Is it Legal to Text and Drive in Maryland?

Cell phones and smartphones have changed our society dramatically. Unfortunately, it hasn’t always been for the better. With nine in 10 adults now strapped to mobile devices 24/7, Baltimore car accidents caused by distracted driving have become more commonplace than ever before. In an effort to combat the problem, Maryland has passed tough cell phone laws for drivers. Whether you’re a local resident or just a person who’s planning a vacation, you should know about Maryland’s distracted driving laws – and the penalties for breaking them.

How Many Car Accidents Are Caused by Distracted Driving?

We’re sure you don’t need statistics to convince you that cell phone ownership has grown like clockwork during the past decade or two; but in case you were curious, the Pew Research Center reports that 53% of U.S. adults owned cell phones in 2000, compared to 90% in early 2014. If things continue to progress at the same pace, almost every adult in the United States will come to own a cell phone or smartphone within the next few years.

There are plenty of upsides to this trend, but there have also been some drawbacks – including increased opportunities for crashes and collisions caused by distracted driving. In fact, according to a recent brief released by the Maryland Motor Vehicle Administration (MVA), distracted driving caused nearly 53,000 automotive accidents during the five-year period spanning 2009 to 2013. Collectively, these accidents resulted in more than 18,000 injuries: about 50 injuries each day, or two every hour.

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Of course, it would be unfair (and inaccurate) to pin 100% of these accidents and injuries on cell phone use alone. According to the Distracted Driving Program, which is just one of the MVA’s many Highway Safety Programs, other common causes of distracted driving include:

  • Eating and drinking
  • Chatting with other people in the car
  • Brushing hair, putting on makeup, etc.
  • Reading paper maps or fussing with GPS systems
  • Changing the CD or radio station

While these causes are sometimes to blame, texting and talking on the phone remain “the leading causes of distracted driving.” After all, when was the last time you saw an ad campaign against eating while driving?

Maryland’s Cell Phone and Texting Laws: Fines and Penalties

It is illegal to use a handheld cell phone while driving in the state of Maryland. That means no texting, no changing songs, no searching for restaurant reviews, no looking up directions to your hotel – absolutely nothing that involves typing. Hands-free devices should be used sparingly, since conversation can still be a major distraction. The Maryland Distracted Driving Program recommends using your phone for emergencies only – and even then, urges drivers to pull over onto the shoulder.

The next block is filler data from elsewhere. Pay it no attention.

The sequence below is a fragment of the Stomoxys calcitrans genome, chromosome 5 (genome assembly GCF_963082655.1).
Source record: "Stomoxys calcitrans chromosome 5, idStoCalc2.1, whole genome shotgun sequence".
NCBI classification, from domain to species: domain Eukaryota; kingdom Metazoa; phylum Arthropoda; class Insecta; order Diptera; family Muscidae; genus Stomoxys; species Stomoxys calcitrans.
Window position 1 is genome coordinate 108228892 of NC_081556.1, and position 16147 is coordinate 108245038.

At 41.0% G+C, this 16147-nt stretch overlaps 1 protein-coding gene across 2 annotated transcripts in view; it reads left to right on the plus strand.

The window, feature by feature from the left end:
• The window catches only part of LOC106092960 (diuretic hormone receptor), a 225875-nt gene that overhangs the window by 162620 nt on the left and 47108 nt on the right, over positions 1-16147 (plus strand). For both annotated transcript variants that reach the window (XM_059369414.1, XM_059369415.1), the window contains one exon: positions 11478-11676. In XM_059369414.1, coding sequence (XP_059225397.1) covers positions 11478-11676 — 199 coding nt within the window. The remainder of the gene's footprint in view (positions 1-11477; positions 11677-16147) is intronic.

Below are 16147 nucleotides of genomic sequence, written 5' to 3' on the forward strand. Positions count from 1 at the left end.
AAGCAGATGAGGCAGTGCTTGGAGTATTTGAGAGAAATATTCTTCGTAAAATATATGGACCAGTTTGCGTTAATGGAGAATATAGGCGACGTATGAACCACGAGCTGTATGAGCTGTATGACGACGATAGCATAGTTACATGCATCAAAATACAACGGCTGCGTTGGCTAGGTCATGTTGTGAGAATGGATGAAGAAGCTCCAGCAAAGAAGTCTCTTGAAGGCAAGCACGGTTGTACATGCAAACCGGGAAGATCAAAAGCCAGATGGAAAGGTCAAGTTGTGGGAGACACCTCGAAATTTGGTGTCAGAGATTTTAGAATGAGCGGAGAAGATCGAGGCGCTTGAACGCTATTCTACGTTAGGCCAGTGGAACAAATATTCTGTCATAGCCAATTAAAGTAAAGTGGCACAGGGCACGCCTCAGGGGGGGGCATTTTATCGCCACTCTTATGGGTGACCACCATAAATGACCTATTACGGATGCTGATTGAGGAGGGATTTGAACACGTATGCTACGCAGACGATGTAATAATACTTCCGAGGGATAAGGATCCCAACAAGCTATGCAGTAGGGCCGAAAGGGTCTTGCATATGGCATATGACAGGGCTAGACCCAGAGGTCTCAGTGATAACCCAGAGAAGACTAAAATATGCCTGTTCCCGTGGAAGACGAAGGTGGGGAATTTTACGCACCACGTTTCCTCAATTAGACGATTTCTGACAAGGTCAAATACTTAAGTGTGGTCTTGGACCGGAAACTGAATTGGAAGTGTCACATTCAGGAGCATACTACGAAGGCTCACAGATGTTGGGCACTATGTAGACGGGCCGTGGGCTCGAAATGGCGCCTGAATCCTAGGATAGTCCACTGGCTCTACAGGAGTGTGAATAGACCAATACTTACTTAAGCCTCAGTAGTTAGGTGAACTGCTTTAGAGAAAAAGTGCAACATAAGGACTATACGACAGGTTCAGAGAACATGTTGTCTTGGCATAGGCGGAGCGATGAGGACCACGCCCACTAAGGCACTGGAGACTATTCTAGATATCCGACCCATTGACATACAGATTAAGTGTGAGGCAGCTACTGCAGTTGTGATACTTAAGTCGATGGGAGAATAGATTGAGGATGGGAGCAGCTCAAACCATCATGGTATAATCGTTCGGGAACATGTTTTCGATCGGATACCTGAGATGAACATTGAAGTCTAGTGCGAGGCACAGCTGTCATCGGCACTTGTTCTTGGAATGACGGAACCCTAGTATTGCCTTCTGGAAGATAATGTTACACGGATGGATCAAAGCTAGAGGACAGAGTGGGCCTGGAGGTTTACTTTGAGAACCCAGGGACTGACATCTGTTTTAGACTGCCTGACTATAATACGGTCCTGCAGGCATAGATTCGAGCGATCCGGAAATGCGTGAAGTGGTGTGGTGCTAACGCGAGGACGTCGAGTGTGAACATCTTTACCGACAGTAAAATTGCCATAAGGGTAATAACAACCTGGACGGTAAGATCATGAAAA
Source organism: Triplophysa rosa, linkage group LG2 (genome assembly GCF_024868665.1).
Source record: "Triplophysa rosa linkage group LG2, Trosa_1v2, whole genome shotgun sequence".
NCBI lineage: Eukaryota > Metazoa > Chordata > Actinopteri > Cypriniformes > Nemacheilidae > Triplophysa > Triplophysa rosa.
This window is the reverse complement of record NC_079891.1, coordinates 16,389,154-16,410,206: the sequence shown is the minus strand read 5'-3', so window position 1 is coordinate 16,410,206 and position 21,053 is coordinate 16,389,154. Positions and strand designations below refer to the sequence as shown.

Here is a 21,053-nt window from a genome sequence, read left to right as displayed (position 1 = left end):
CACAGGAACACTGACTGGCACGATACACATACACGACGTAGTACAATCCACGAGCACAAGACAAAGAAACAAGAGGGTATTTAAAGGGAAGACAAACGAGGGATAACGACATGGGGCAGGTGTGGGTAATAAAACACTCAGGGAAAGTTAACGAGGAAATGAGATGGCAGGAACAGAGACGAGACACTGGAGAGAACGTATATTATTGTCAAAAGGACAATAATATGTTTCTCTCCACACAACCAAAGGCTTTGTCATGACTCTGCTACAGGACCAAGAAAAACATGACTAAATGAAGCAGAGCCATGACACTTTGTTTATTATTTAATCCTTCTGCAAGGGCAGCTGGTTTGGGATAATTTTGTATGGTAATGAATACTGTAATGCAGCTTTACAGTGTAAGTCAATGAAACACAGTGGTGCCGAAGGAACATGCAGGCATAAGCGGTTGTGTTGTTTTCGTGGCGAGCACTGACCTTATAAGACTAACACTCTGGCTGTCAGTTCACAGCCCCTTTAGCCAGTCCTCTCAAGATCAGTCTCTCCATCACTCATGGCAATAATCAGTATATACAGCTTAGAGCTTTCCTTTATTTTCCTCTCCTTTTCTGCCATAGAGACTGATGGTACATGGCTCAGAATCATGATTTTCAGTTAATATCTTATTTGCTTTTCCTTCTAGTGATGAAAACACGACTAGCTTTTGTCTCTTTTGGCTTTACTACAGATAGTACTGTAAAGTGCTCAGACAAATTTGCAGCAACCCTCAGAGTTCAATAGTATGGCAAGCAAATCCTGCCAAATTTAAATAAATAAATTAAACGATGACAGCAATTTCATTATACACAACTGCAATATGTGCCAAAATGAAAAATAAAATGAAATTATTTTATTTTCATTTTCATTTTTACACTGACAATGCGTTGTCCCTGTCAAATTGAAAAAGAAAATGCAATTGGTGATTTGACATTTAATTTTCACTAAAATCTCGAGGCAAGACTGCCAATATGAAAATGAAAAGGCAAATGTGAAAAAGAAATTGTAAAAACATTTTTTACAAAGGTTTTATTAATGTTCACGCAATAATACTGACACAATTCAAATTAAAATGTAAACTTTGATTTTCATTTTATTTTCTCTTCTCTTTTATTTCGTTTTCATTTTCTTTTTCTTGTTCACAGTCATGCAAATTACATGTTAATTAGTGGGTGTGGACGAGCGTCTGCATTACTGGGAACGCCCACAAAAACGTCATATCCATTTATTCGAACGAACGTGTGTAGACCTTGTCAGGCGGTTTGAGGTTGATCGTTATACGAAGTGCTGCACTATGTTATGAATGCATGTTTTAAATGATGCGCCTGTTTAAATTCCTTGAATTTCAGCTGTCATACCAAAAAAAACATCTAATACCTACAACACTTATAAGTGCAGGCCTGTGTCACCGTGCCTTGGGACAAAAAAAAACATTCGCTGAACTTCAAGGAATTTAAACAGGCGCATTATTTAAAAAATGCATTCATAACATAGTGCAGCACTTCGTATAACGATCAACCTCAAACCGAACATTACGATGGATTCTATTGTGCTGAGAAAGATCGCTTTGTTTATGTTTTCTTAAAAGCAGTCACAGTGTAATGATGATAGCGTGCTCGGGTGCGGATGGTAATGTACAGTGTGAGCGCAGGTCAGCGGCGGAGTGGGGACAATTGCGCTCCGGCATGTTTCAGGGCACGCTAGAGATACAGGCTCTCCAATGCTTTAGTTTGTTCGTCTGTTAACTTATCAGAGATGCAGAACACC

Since texting while driving is strictly prohibited, violations are subject to penalties. In fact, Maryland’s former penalties for distracted driving were recently enhanced with the passage of “Jake’s Law” (HB 1212) in 2014.

Jake’s Law – named for five-year-old accident victim Jake Owen, who was killed in 2011 – raised the former penalties to a maximum of one year in jail and $5,000 in fines for distracted drivers who cause crashes resulting in death and/or injury. Drivers also receive 12 points on their license: more than enough to result in the loss of driving privileges. (Eight to 11 points is sufficient for a Maryland driver’s license to be suspended.)

“We were stopped in traffic,” said mother Susan Yum, describing the accident that claimed her son’s life, “when suddenly we were struck from behind by an SUV going 62 miles an hour… I found out later that when [the driver] struck us, that he had not even applied his brakes. So he didn’t see us. So for 500 yards, because it is a straight shot… he didn’t see what was going on in front of him because he was so distracted by his cell phone.”

The driver was fined $500 and faced no additional penalties, leading a devastated Yum to take action. Because of her legal efforts, Maryland motorists now have much greater incentive to avoid driving dangerously.

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Outside of Jake’s Law, which applies only to accidents resulting in death or injury, other penalties for distracted driving violations in include the following:

  • First Offense – $83 fine
  • Second Offense – $140 fine
  • Third Offense – $160 fine

Exceptions may be made for emergency calls (e.g. 9-1-1 calls, calls to the fire department, and so forth). Points will not be added to a license unless the violation results in an accident.

If you were hit by a texting driver in Baltimore or elsewhere in Maryland, you may be entitled to compensation for your injuries. To start talking about your case in a free and confidential consultation, call the attorneys of Whitney, LLP at (410) 583-8000. We also handle motorcycle accidents and bicycle accidents.


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